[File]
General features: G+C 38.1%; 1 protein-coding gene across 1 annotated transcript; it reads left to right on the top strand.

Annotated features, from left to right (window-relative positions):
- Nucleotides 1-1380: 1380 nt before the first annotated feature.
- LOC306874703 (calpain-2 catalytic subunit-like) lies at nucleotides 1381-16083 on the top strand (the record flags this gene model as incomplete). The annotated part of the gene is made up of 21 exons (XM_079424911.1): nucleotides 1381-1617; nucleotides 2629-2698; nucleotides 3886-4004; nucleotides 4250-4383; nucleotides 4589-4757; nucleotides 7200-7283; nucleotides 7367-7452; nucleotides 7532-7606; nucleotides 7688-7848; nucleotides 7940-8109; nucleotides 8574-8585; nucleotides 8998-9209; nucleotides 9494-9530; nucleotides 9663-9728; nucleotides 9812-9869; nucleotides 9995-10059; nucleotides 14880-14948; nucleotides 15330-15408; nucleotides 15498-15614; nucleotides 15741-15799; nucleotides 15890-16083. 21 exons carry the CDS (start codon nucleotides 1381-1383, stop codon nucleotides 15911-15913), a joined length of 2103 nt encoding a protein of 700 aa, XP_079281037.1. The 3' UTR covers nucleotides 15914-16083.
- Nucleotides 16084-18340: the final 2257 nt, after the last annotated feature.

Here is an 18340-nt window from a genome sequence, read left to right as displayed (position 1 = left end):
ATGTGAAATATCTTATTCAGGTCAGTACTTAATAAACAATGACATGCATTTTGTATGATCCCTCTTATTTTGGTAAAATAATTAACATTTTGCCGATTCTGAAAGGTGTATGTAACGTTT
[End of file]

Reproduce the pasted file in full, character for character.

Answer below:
General features: G+C 38.1%; 1 protein-coding gene across 1 annotated transcript; it reads left to right on the top strand.

Annotated features, from left to right (window-relative positions):
- Nucleotides 1-1380: 1380 nt before the first annotated feature.
- LOC306874703 (calpain-2 catalytic subunit-like) lies at nucleotides 1381-16083 on the top strand (the record flags this gene model as incomplete). The annotated part of the gene is made up of 21 exons (XM_079424911.1): nucleotides 1381-1617; nucleotides 2629-2698; nucleotides 3886-4004; nucleotides 4250-4383; nucleotides 4589-4757; nucleotides 7200-7283; nucleotides 7367-7452; nucleotides 7532-7606; nucleotides 7688-7848; nucleotides 7940-8109; nucleotides 8574-8585; nucleotides 8998-9209; nucleotides 9494-9530; nucleotides 9663-9728; nucleotides 9812-9869; nucleotides 9995-10059; nucleotides 14880-14948; nucleotides 15330-15408; nucleotides 15498-15614; nucleotides 15741-15799; nucleotides 15890-16083. 21 exons carry the CDS (start codon nucleotides 1381-1383, stop codon nucleotides 15911-15913), a joined length of 2103 nt encoding a protein of 700 aa, XP_079281037.1. The 3' UTR covers nucleotides 15914-16083.
- Nucleotides 16084-18340: the final 2257 nt, after the last annotated feature.

Here is an 18340-nt window from a genome sequence, read left to right as displayed (position 1 = left end):
ATGTGAAATATCTTATTCAGGTCAGTACTTAATAAACAATGACATGCATTTTGTATGATCCCTCTTATTTTGGTAAAATAATTAACATTTTGCCGATTCTGAAAGGTGTATGTAACGTTT